Recently I’ve upgraded this CBPN web portal with a number of additional Cloud tools, most notably a Github implementation and Aha.io for PLM, integrating the two with the view that product roadmaps will drive outputs that populate a Github catalogue.
Enterprise Best Practices
These are best practices that can be re-applied by any organization for any purpose. I’m using it to collaboratively build Cloud Solution Roadmaps, however the key message is that platforms like Github can be used for any mass collaboration purpose.
As the name suggests ‘Enterprise Best Practices’ simply refers to an approach to corporate KM – Knowledge Management, that is based on the definition and implementation of a best practices system.
These aren’t new, eg ISO procedures, but they’re usually documented into massive paper manuals that sit lonely on shelves for years, and serve little value for the organization, indeed they are often looked upon as constrictive bureaucracy.
Leverage the Github Flow – Bring Agile to the Whole Organization
Therefore the key distinction now are the Cloud apps available to modernize the approach, and instead offer an approach of platform empowerment.
There are a plethora of different group collaboration tools that are relevant, but Github is the keystone because it enables the core best practice sharing dynamic – The ‘Github Flow‘.
In short you need an actual method of instantiating the best practice as a repeatable asset, and one that can be upgraded via a feedback loop from real-world implementation. This is exactly what the Master / Branching principles of Git enable, and what scratches the itch of an empowering model.
Github Collaboration Model – Bringing Agile to the Whole Organization
So why not just use Github? What additional value does Enterprise Best Practices add to the equation?
In short this is explained by the design goal I have been working to for developing these practices and how the apps may be used, defined by a sequence of two articles:
- As ReadWrite explores it’s been used for everything from co-writing books to lawyers writing up legal documents. In our case it will be businesses and experts who are pioneering the use of Cloud computing.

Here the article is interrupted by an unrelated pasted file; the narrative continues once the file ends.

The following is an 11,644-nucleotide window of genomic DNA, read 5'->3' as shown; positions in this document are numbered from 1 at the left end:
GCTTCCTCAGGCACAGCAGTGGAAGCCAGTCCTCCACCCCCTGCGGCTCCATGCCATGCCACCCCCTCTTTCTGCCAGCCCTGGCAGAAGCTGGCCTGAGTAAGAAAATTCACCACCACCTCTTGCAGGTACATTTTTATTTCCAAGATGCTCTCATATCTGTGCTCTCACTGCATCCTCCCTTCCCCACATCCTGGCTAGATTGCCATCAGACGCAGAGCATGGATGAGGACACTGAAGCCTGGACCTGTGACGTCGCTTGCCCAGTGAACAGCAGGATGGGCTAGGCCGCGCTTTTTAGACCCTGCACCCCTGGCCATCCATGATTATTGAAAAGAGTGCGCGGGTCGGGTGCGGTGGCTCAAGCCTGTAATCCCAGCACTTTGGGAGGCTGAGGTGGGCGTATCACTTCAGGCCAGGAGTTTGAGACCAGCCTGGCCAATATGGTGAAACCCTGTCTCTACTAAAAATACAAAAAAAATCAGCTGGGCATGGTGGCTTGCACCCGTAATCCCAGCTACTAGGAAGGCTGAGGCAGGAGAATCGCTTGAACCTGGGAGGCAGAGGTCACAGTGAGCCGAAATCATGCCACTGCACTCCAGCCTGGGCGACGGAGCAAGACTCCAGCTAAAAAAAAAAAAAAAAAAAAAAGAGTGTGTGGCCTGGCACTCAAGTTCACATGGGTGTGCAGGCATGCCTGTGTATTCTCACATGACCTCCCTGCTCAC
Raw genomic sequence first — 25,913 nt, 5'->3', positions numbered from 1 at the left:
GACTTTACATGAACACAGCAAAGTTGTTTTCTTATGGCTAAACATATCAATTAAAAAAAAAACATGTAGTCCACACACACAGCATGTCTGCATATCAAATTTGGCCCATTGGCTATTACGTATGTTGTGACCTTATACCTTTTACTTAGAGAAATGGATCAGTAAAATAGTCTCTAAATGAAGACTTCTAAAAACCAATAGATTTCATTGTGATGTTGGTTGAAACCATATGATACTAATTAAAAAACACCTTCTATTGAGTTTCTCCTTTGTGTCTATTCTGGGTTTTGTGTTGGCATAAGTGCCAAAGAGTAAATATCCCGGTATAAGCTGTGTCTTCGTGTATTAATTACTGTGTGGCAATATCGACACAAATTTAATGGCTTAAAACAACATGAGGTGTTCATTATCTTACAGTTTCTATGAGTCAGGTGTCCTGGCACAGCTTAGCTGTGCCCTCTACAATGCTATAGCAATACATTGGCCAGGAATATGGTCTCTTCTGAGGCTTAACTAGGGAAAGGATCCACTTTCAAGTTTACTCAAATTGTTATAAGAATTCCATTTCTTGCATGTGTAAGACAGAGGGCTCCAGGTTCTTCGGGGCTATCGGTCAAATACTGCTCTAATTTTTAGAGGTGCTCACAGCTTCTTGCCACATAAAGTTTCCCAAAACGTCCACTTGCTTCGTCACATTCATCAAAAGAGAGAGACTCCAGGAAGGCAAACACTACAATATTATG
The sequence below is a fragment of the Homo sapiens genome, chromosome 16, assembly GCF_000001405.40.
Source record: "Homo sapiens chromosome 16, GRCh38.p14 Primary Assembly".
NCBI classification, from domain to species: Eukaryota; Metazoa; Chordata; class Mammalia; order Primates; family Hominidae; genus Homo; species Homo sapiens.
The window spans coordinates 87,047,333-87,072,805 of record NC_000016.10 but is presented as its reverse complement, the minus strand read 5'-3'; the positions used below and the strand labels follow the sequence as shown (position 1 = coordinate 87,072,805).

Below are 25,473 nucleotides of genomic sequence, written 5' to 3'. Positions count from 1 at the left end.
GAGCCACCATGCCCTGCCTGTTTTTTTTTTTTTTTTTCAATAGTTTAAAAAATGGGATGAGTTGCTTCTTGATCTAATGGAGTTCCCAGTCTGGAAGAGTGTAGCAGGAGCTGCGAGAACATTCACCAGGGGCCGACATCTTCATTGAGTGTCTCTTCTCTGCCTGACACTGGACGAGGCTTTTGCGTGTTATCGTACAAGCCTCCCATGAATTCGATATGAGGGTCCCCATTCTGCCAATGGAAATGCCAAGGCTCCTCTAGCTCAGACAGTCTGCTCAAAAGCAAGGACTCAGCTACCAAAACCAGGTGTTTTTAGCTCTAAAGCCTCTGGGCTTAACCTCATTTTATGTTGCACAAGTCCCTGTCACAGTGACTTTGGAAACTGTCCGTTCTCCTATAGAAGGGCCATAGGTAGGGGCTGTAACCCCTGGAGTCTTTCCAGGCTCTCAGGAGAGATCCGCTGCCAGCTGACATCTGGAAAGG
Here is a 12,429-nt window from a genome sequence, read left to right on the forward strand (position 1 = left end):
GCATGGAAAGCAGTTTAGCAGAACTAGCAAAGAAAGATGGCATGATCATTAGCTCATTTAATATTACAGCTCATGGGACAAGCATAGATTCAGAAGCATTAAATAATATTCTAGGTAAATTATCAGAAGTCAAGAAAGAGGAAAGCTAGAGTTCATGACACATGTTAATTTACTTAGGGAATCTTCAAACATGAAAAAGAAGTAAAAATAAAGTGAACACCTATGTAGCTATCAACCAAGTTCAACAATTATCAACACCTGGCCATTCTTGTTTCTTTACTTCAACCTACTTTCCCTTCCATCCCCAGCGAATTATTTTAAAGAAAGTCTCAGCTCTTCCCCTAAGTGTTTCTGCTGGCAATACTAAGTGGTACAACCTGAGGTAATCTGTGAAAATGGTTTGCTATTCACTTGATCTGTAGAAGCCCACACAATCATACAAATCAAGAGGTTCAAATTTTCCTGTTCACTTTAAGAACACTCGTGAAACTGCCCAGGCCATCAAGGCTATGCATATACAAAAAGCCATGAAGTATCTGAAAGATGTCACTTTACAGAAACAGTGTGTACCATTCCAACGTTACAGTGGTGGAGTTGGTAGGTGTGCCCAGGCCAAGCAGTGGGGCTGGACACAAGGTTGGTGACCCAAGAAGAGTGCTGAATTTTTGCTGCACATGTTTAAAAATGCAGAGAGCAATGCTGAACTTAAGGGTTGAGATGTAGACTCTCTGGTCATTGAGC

- However as the Chronicle for Higher Education writes, like many technical tool sets it is too complex for non-technical users.
The core market dynamic I am pursuing is one Harvard describe as Bringing Agile to the Whole Organization, ie the generalization of working practices developed initially by software developers: Agile, Extreme, etc.
The ReadWrite article explores this effect – Teams from academics to book writers are employing the same Github-based, versioning system approach to collaboration.
In other words how can the whole enterprise ‘go DevOps’, resulting in an effect where the use of Github becomes so common and universal it could be described as the modern ‘groupware’, the app category used to describe the early collaboration tools like Lotus Notes.
However of course the challenge they run into is that it is still exactly that, ie a tool set for software developers, and so while you can define a sub-set of features to use ideally what you need is an entirely abstracted interface, one that exposes only the functionality that are relevant to end users, and even better tailored for their specific business scenarios (books, sales reports, .. etc.).
As I am demonstrating with Cloudbestpractices.net, one way to achieve this abstraction is via apps like WordPress, where the ‘user interface’ is delivered first via the web community, with Github functions plugged into the site, eg the NFVaaS Repository.
The first simple feature is simply embedding a specific repository for download, and as the site develops I’ll be showing further ways WordPress-based community users can interact with Github repositories, forming the feature set for Enterprise Best Practices.